Tag: Ai Weiwei

Instagram art

Instagram can be an extension of how an artist represents him or her self, but also as an extension of their art practice itself. Instagram seems to have managed to democratize the art world by allowing every artist the same chance of exposure. Artists now have new ways of seeing and creating the kind of content that might be shared. They can check in on how their content is being evaluated straight away. Is it the equivalent for the art world to what Spotify did for music and Netflix for the film industry? Thanks to the platform, artists have gotten book deals with prestigious publishers, solo shows, and made direct sales by DM. They get instant gratification when posting artwork and getting likes.  However, some say this spoils the work; it’s been seen too much. Some artists are also getting ripped off by other artists as well as corporate creatives and big fashion brands. Museums exhibitions are designed to spread well on social media. Instagrammability becomes more important. Successful Instagrammers are invited to take photos of the latest exhibitions to appeal to the younger generation. Some artists will just show their regular work while others make content just for the app. Anonymity can be an attraction for artists to try things they would not do under their own name, but censorship from Instagram can be a hindrance. When naked women’s breasts are involved, the image gets removed or the user blocked. Socio-political issues like body-shaming, racism, homophobia, climate change or species extinction are also tackled on Instagram. I have written about Feminist artists on social media before and I will feature some below again.
Photos of artworks are a big challenge for any Instagrammer, one has to “contextualize” the work. A frontal shot of a painting does not get enough likes. The image must have the “wow effect”.  Put it in relation to its surroundings, architecture or people. So that people can even recognize the dimensions of a work of art. Pictures of people in front of a work with the hashtag #artwatchers. Sometimes people seem to merge with the work because of there clothes or the pose they take. Art can be reduced to just a beautiful background for a selfie.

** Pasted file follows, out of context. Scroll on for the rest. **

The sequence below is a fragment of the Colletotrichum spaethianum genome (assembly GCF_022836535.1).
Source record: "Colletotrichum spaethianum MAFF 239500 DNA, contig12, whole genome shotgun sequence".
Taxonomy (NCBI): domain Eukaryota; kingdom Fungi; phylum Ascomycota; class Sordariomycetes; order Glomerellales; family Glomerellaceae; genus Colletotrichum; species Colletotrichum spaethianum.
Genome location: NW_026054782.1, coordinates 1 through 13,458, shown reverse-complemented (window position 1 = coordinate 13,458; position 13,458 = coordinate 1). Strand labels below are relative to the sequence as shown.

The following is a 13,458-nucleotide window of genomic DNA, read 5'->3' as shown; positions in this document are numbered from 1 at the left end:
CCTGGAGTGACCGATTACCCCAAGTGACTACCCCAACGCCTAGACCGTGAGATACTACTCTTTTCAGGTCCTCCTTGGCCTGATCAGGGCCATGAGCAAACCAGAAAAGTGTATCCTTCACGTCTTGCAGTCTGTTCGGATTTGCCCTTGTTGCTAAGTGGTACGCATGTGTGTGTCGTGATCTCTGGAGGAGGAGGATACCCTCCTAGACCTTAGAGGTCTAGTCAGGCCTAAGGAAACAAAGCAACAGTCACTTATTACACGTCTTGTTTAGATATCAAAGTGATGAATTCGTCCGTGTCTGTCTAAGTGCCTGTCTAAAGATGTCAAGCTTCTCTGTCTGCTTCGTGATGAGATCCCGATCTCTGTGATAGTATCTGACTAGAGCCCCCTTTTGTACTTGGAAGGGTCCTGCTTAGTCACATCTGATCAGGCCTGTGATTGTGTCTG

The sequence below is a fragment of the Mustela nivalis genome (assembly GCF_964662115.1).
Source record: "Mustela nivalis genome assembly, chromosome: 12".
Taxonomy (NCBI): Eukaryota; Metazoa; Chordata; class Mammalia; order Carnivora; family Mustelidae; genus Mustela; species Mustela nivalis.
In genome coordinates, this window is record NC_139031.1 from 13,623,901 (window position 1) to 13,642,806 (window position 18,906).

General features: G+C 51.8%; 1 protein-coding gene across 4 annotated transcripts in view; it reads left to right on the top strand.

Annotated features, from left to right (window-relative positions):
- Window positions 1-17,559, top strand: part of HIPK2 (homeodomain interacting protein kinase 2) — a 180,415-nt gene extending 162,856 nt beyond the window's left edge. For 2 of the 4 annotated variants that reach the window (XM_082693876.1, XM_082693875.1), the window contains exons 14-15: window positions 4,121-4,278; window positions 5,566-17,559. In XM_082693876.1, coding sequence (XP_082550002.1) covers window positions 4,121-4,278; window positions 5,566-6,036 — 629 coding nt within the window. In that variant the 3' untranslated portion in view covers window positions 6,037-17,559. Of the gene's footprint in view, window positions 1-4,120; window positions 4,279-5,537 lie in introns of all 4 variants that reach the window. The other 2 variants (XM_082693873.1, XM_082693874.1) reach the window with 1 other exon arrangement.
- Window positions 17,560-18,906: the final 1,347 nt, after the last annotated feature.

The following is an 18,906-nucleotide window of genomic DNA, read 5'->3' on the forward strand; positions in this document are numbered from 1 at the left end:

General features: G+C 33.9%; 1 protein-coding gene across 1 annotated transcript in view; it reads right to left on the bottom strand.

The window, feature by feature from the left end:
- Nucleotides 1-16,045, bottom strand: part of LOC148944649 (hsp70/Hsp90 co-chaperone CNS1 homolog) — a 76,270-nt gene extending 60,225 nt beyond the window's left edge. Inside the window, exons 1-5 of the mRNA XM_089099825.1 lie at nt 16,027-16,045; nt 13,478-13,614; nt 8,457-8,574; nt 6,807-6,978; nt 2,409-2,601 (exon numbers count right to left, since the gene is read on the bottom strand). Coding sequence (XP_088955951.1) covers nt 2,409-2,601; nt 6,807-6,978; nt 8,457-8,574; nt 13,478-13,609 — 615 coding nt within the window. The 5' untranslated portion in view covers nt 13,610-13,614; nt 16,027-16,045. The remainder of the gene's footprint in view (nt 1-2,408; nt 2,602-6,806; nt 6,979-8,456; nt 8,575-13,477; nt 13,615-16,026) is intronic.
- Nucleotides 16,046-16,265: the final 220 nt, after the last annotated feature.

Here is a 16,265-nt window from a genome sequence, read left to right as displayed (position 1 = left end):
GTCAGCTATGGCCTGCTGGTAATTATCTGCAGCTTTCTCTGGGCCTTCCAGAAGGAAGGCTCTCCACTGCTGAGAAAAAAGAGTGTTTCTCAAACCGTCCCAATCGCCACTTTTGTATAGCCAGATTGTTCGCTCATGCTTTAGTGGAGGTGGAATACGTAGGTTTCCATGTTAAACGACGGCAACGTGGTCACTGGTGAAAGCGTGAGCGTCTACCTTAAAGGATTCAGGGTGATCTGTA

Many Big-name artists have embraced the medium. Cindy Sherman, who invented the selfie genre even before smartphones even existed has 261k followers. Ai Weiwei has 518k followers, Martin Creed, 1.2k
and Jeff Koons has 341k followers. When Banksy (6.2m followers) automatically shredded his image in the frame after the auction he announced this first on Instagram. They all do not just show on Instagram, they play with the self-presentation and their works.
And sometimes Instagram art makes it back into the physical space. Controversially Richard Prince blew up screenshots of other people’s Instagrams and showed them under the title “New Portraits” at  Frieze Art Fair New York in 2015.
Here are some examples of different kind of accounts I have talked about.   
Ai Weiwei does not show his work on Instagram, but migrants on the Greek island of Lesbos or a video of the destruction of his Beijing studio.
Martin Creed has very short videos and funny images of himself on his personal account and sometimes of his work too.
Cindy Sherman has been using Instagram to show images, unlike anything she has created in her long and successful career so far.
After Petra Collins Instagram account was removed when she posted an unwaxed in a bikini selfie she wrote an essay, speaking out against misogyny.
Kliu Wong account consists of colorful paintings, illustrations, zines, murals dolls and items of clothing.